Earning power

Maryland's highest-paid executives

June 18, 2006|By LAURA SMITHERMAN | LAURA SMITHERMAN,SUN REPORTER

Martine A. Rothblatt has led a Silver Spring biotech, United Therapeutics Corp., to profitability but received only half of her potential bonus last year because the company missed some stringent financial targets set by her board.

It didn't hurt the chief executive's paycheck too much, though: She still received other pay valued at $47 million, partly because the board replaced stock options that had become worthless with ones that have a greater chance of making money.

A variety of pay programs contributed to some of the most lucrative pay packages among Maryland CEOs last year. After Rothblatt, who made the most in the state, Raymond A. "Chip" Mason received a compensation package worth $40 million from Legg Mason Inc., and about 50 other CEOs earned at least $1 million in total pay, according to a survey by Salary.com of 100 public companies with headquarters here.

The Sun commissioned the survey, which is based on data obtained from proxy statements and other public filings, and on Salary.com's estimates of the future value of stock options.

Although "pay for performance" has become the catchphrase in boardrooms, executive compensation continues to swell at companies thriving and not, large and small, through practices that have drawn scorn from investor groups and labor unions.

Critics complain that the process is rigged in favor of chief executives and can lead to one-time surges in pay.

"No CEO is so talented that his or her compensation should be unlimited," said Brandon Rees, assistant director of the office of investment at the AFL-CIO. "Every dollar in excessive executive compensation comes out of shareholders' pockets."

One disputed pay practice that companies use is reloading, or re-pricing, stock options -- effectively giving executives a second chance to benefit. They also link bonuses to financial measures that swing upward with a merger or acquisition. They boost payouts above previously set ceilings or dole out retention bonuses and restricted stock that reward executives for sticking around.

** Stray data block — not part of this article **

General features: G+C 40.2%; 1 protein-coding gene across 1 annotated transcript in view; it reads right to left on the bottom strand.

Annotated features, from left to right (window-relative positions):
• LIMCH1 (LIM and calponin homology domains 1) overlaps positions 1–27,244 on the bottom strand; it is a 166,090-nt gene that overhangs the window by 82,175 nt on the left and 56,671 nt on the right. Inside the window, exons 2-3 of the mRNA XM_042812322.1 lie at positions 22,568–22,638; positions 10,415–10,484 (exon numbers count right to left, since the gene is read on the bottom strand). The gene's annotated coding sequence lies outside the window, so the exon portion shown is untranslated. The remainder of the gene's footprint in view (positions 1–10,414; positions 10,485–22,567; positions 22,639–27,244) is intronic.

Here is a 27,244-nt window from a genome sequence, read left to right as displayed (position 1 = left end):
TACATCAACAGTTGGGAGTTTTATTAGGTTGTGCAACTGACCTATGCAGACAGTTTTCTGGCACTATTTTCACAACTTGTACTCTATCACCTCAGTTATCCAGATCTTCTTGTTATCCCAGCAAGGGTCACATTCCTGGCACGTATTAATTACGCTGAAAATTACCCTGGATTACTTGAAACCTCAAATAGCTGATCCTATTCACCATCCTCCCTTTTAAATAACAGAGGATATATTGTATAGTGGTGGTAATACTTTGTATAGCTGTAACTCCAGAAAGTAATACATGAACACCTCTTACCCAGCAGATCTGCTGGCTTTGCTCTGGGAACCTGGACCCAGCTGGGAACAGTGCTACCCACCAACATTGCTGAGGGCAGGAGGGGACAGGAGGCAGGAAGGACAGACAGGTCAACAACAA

With corporate profits rising and stock markets holding steady through last year, the debate over executive pay has shifted from demands that CEOs deliver stellar results to also ensuring that they aren't paid excessively.

Shareholder anger erupted this year at companies including Exxon Mobil Corp., where former chief Lee Raymond, lauded in the past for record earnings and a highflying stock price, weathered flak at the petroleum giant's annual meeting over his hundreds of millions of dollars in pay and retirement benefits.

Nationally, the median CEO base salary of large companies remained flat last year at $975,000, while bonuses rose 8.4 percent, according to a survey by Mercer Human Resource Consulting.

Total compensation, including stock options and other long-term incentives, rose 5 percent to a median $6.8 million, an increase of 150 percent since a decade ago.

Compensation packages have become increasingly complex in recent decades, shaped partly by corporate-board philosophies on how best to align the interests of top executives and shareholders, company officials say.

An increase in one part of a pay package -- such as an equity grant -- coupled with cuts in other areas -- such as salary or bonuses -- is not contradictory, they say, but rightly rewards different objectives, including building profits and thinking strategically for the long term.

"Yes, there can be higher rewards, but I disagree with the idea that executives can't lose," said Chris McGee, a principal at Mercer who works with several companies in the Baltimore-Washington corridor. "With executive compensation, you see a couple of egregious situations here and there, and then it's taken like all executives are pigs."

Company officials also say that stock options are technically worthless initially. Options allow executives to buy stock at a specified exercise price that is set at current market prices on the day they are granted. Their eventual value depends wholly on whether, and by how much, a stock rises subsequently.

Nonetheless, companies must assign a value to granted options under federal disclosure rules, and many use some version of an algorithm that assumes the stock will gain.

To allow for uniform comparisons among companies, Salary.com calculated the value of options by using the Black-Scholes method, named for economists Fischer Black and Myron S. Scholes, who devised it in the early 1970s.

Salary.com plugged into the formula standardized assumptions on interest rates and other factors. Because of that, its computed values for stock options differ from those assigned by the companies in many cases, sometimes substantially.

CEO pay has ballooned in recent decades for many reasons. Some say the main one has been the unintended consequences of government regulation.

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